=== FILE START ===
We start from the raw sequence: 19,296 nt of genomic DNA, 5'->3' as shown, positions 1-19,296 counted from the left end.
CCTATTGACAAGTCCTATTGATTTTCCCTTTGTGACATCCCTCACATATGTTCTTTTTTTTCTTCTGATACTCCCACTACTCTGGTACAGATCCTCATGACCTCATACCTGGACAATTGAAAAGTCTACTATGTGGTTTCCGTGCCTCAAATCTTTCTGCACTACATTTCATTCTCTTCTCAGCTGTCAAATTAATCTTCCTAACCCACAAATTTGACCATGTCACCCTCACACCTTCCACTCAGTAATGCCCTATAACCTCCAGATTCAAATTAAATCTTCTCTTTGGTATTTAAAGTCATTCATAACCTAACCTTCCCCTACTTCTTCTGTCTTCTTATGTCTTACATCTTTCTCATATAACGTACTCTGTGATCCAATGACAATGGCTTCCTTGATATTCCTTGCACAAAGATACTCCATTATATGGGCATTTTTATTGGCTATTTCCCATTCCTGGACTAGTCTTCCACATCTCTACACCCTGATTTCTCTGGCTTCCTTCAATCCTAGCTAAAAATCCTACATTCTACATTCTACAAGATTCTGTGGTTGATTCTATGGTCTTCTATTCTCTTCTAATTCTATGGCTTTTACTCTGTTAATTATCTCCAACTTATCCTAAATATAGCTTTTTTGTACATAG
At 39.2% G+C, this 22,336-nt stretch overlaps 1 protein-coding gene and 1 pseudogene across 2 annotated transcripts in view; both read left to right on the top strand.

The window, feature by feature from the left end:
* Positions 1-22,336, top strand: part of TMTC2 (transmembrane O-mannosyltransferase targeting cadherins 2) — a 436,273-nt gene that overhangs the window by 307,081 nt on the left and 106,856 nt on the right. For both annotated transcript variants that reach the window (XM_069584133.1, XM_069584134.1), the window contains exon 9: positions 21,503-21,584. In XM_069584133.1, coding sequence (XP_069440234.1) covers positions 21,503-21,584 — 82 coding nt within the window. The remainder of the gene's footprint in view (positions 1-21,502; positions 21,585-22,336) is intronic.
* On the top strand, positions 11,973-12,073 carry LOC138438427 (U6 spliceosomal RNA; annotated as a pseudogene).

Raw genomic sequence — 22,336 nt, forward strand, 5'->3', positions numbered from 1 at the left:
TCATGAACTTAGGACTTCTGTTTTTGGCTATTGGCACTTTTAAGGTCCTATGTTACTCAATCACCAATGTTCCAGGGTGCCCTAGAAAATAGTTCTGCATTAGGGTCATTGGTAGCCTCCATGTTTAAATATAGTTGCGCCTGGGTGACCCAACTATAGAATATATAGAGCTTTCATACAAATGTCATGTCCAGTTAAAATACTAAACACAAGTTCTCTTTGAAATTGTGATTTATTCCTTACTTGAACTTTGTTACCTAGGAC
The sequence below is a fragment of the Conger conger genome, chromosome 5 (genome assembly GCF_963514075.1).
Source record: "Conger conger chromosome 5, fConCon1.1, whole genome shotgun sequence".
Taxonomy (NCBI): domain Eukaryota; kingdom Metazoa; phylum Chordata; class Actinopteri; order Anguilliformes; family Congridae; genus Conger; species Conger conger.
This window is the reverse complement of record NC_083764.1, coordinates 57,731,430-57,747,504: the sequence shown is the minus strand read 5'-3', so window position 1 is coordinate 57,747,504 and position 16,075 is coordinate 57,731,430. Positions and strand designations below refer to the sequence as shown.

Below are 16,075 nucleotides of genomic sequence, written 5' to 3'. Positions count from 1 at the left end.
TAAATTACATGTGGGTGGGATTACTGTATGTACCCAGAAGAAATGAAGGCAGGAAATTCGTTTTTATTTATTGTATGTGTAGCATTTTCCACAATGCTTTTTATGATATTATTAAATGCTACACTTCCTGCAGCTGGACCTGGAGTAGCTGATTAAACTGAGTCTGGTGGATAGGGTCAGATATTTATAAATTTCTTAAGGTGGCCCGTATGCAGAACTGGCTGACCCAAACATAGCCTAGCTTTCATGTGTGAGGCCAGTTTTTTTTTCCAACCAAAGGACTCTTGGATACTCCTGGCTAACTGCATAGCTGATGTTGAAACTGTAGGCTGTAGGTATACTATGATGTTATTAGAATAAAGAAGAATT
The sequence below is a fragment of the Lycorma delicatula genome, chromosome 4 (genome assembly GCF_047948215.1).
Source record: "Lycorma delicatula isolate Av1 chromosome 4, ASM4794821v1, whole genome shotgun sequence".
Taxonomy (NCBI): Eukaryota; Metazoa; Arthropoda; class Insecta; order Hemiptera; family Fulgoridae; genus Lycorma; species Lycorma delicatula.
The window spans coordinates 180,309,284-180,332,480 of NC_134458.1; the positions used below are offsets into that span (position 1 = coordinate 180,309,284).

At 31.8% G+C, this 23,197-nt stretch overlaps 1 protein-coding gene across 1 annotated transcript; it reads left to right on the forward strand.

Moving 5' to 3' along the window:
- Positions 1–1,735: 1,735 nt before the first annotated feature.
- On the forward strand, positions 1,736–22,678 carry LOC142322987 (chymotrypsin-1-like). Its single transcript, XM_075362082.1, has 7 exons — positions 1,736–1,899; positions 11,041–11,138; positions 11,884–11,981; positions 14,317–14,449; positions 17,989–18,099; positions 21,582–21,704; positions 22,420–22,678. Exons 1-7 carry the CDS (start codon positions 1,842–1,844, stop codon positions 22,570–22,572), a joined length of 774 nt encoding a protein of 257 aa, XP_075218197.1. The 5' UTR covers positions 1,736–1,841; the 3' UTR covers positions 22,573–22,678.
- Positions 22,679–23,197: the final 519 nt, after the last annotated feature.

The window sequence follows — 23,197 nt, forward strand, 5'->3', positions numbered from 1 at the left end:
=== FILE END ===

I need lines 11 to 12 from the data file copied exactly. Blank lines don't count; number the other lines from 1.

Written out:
Taxonomy (NCBI): domain Eukaryota; kingdom Metazoa; phylum Chordata; class Actinopteri; order Anguilliformes; family Congridae; genus Conger; species Conger conger.
This window is the reverse complement of record NC_083764.1, coordinates 57,731,430-57,747,504: the sequence shown is the minus strand read 5'-3', so window position 1 is coordinate 57,747,504 and position 16,075 is coordinate 57,731,430. Positions and strand designations below refer to the sequence as shown.